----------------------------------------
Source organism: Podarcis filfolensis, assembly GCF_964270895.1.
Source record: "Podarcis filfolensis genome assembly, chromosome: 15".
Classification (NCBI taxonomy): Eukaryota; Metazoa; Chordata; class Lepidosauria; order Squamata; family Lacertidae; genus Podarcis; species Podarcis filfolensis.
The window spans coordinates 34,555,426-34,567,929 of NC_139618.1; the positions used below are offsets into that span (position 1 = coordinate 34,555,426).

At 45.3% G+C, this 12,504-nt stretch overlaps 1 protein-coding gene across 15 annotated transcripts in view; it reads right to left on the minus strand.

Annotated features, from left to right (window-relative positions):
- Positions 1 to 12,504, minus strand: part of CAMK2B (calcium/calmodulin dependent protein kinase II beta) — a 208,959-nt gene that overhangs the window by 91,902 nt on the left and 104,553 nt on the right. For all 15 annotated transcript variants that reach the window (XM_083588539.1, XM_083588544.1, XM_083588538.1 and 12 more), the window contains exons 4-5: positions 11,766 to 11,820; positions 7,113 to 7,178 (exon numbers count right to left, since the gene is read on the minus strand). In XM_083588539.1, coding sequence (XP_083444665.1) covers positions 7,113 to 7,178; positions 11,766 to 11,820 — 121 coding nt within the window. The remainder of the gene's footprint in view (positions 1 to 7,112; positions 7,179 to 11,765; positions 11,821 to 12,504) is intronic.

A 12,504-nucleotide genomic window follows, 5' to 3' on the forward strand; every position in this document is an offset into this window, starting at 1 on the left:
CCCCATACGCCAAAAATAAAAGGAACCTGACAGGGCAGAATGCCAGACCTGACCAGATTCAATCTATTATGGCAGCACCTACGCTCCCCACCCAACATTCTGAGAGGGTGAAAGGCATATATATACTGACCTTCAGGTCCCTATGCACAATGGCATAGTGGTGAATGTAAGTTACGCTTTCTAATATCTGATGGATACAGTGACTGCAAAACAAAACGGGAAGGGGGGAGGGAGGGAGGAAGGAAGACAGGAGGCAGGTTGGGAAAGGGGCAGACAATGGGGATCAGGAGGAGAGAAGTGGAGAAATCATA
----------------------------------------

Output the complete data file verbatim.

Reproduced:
Source organism: Podarcis filfolensis, assembly GCF_964270895.1.
Source record: "Podarcis filfolensis genome assembly, chromosome: 15".
Classification (NCBI taxonomy): Eukaryota; Metazoa; Chordata; class Lepidosauria; order Squamata; family Lacertidae; genus Podarcis; species Podarcis filfolensis.
The window spans coordinates 34,555,426-34,567,929 of NC_139618.1; the positions used below are offsets into that span (position 1 = coordinate 34,555,426).

At 45.3% G+C, this 12,504-nt stretch overlaps 1 protein-coding gene across 15 annotated transcripts in view; it reads right to left on the minus strand.

Annotated features, from left to right (window-relative positions):
- Positions 1 to 12,504, minus strand: part of CAMK2B (calcium/calmodulin dependent protein kinase II beta) — a 208,959-nt gene that overhangs the window by 91,902 nt on the left and 104,553 nt on the right. For all 15 annotated transcript variants that reach the window (XM_083588539.1, XM_083588544.1, XM_083588538.1 and 12 more), the window contains exons 4-5: positions 11,766 to 11,820; positions 7,113 to 7,178 (exon numbers count right to left, since the gene is read on the minus strand). In XM_083588539.1, coding sequence (XP_083444665.1) covers positions 7,113 to 7,178; positions 11,766 to 11,820 — 121 coding nt within the window. The remainder of the gene's footprint in view (positions 1 to 7,112; positions 7,179 to 11,765; positions 11,821 to 12,504) is intronic.

A 12,504-nucleotide genomic window follows, 5' to 3' on the forward strand; every position in this document is an offset into this window, starting at 1 on the left:
CCCCATACGCCAAAAATAAAAGGAACCTGACAGGGCAGAATGCCAGACCTGACCAGATTCAATCTATTATGGCAGCACCTACGCTCCCCACCCAACATTCTGAGAGGGTGAAAGGCATATATATACTGACCTTCAGGTCCCTATGCACAATGGCATAGTGGTGAATGTAAGTTACGCTTTCTAATATCTGATGGATACAGTGACTGCAAAACAAAACGGGAAGGGGGGAGGGAGGGAGGAAGGAAGACAGGAGGCAGGTTGGGAAAGGGGCAGACAATGGGGATCAGGAGGAGAGAAGTGGAGAAATCATA